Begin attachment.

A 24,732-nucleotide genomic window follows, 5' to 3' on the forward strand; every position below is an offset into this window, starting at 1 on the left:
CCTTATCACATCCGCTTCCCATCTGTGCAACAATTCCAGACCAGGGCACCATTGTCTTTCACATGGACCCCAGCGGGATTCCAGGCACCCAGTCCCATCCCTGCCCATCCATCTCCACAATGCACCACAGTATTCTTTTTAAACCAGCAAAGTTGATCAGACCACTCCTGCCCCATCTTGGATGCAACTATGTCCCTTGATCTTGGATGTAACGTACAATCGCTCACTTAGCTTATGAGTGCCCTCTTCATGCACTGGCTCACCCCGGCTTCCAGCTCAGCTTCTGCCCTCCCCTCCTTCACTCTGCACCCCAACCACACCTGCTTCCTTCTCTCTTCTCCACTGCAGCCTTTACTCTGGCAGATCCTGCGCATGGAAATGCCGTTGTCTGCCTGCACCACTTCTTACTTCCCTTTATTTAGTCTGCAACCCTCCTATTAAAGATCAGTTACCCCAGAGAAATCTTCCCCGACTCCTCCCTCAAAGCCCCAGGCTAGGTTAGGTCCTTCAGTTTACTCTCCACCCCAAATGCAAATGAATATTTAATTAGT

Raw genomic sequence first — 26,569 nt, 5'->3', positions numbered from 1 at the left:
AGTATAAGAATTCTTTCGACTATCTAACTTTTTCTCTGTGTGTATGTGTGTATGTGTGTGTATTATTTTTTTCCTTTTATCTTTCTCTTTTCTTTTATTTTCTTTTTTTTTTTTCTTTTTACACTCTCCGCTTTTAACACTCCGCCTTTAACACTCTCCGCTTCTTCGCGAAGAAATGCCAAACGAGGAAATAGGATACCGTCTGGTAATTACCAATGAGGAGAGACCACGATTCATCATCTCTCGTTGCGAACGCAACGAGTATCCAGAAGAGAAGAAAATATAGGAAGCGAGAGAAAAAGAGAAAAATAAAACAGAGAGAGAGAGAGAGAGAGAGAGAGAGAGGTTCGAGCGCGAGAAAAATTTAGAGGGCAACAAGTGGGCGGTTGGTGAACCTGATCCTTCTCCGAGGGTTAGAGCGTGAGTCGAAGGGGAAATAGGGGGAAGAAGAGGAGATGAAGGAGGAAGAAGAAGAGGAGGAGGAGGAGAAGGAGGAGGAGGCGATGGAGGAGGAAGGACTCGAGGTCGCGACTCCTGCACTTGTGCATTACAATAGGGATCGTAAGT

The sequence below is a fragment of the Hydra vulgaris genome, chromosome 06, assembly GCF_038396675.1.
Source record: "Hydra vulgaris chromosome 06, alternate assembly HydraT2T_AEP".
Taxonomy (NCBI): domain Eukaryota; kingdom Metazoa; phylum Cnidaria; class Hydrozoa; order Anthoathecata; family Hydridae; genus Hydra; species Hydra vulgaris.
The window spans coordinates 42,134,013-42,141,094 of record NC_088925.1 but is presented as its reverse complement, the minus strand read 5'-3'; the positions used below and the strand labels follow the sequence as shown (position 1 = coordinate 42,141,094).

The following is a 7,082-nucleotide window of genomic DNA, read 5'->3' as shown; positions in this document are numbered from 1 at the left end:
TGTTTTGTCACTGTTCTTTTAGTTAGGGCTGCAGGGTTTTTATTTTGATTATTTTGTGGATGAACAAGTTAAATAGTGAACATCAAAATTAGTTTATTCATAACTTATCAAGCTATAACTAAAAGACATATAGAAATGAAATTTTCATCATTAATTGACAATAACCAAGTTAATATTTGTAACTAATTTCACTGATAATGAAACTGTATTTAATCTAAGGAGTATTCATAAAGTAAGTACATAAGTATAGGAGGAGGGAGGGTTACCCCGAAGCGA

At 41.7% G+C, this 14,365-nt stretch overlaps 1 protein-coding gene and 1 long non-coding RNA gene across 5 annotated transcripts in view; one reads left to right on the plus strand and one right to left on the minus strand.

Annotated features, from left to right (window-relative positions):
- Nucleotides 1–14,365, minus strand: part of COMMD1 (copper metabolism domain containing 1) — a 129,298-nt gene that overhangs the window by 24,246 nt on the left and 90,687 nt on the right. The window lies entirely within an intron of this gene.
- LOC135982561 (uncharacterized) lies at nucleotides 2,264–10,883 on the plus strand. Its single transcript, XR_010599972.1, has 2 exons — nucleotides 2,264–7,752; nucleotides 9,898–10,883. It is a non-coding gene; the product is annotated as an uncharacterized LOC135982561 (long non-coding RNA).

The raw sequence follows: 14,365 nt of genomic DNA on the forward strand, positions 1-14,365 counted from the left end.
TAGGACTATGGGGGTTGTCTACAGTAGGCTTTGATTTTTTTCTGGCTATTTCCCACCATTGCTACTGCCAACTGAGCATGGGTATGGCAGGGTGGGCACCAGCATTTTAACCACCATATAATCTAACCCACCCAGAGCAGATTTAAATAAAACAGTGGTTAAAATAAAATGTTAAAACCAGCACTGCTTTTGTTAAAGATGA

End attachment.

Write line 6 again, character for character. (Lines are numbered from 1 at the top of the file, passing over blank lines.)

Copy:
Source record: "Hydra vulgaris chromosome 06, alternate assembly HydraT2T_AEP".